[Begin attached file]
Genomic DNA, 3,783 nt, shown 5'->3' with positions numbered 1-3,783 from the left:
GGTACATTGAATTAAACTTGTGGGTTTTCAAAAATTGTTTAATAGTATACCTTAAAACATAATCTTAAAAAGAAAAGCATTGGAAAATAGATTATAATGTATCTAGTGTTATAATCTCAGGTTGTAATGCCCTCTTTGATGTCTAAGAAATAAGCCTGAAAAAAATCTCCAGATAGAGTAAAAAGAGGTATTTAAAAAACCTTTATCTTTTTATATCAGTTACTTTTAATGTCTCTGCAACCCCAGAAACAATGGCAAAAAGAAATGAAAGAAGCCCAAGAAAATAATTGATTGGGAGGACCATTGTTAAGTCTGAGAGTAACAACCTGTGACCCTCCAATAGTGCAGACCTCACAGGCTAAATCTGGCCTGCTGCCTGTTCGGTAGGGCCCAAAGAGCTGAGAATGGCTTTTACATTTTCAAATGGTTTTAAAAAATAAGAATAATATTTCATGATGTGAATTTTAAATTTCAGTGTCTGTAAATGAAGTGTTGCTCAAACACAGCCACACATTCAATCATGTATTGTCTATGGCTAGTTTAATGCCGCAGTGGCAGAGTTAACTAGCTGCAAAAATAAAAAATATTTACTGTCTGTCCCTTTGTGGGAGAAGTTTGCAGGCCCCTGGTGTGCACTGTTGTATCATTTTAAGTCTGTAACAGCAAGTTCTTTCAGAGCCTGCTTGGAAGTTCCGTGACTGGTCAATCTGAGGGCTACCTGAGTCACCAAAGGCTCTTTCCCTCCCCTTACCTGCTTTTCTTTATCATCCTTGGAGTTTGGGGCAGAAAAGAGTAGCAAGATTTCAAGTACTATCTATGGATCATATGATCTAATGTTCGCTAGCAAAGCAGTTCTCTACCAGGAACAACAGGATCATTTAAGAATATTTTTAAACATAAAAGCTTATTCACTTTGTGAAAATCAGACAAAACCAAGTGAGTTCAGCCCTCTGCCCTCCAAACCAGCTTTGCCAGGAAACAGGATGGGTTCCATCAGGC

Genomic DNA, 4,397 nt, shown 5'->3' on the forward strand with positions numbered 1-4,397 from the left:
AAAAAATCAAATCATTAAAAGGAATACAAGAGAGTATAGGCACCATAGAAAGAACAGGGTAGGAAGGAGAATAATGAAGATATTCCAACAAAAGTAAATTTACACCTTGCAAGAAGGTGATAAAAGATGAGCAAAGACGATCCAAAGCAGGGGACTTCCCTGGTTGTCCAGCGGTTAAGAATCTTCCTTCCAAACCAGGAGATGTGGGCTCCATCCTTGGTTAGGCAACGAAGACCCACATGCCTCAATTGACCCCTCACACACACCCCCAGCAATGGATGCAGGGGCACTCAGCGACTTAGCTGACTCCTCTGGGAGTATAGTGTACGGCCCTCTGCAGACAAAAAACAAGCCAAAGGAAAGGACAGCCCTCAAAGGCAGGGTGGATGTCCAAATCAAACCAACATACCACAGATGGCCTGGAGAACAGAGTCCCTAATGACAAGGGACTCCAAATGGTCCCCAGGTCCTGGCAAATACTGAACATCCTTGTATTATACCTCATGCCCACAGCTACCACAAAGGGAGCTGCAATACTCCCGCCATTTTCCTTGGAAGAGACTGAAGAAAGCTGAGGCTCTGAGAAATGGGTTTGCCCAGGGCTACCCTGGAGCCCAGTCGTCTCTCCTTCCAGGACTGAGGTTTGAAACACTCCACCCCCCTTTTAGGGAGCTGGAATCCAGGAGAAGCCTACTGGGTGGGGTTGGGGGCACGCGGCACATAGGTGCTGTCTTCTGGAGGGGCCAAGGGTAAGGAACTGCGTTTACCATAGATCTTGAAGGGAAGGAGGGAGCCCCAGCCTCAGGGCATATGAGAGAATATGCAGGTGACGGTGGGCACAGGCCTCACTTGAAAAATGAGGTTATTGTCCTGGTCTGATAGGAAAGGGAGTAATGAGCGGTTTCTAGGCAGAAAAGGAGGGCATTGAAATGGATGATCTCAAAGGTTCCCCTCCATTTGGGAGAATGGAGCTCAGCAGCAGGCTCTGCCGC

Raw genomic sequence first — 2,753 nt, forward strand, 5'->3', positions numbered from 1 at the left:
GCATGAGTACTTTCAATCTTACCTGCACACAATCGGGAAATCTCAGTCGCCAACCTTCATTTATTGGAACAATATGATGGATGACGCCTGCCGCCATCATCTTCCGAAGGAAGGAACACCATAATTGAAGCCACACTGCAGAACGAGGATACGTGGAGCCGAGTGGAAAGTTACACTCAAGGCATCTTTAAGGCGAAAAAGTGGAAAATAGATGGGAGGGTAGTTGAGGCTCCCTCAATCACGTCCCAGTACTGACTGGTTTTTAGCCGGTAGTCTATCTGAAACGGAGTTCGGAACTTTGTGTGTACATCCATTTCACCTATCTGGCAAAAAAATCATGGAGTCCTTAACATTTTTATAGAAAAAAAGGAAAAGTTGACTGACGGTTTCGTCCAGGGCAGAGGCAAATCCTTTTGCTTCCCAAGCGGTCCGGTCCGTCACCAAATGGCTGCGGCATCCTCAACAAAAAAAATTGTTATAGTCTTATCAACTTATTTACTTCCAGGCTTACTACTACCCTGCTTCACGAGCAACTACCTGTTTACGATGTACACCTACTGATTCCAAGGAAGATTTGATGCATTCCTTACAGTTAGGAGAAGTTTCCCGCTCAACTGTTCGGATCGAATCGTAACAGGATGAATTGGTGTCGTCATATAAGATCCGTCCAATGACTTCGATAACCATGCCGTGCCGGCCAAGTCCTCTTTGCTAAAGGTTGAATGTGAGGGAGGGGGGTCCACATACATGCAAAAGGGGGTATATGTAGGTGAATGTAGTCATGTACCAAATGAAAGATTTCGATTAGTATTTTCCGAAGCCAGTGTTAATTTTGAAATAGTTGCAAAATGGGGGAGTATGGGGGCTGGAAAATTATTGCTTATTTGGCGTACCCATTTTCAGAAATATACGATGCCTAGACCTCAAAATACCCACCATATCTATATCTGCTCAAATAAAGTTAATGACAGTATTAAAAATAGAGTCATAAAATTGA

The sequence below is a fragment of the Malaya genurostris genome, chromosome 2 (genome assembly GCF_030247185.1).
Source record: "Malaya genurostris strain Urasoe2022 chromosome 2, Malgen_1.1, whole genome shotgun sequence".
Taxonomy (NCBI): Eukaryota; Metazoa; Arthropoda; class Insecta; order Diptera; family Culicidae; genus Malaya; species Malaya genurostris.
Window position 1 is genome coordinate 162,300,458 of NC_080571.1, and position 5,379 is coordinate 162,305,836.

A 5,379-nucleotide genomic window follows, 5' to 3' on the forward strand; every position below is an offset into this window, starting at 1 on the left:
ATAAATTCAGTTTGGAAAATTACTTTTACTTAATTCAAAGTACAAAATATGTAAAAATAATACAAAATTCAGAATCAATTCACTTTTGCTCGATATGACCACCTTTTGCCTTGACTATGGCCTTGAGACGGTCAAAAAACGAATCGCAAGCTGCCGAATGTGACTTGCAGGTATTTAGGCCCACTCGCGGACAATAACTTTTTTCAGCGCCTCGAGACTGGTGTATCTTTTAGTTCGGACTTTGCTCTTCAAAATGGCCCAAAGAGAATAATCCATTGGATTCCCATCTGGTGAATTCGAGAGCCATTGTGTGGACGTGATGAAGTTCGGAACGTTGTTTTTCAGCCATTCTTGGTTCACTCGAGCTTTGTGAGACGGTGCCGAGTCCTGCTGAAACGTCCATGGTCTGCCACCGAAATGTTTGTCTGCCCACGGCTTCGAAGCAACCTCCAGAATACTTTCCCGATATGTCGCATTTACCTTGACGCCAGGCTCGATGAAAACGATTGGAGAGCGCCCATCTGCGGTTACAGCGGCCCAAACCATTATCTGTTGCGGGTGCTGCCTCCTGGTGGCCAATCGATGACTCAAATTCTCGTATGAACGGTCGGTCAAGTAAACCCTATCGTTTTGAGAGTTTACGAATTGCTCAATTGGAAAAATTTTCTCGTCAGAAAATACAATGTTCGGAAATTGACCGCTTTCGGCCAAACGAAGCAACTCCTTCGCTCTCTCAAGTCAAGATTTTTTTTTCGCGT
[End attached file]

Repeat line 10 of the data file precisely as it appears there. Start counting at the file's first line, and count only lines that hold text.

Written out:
Window position 1 is genome coordinate 162,300,458 of NC_080571.1, and position 5,379 is coordinate 162,305,836.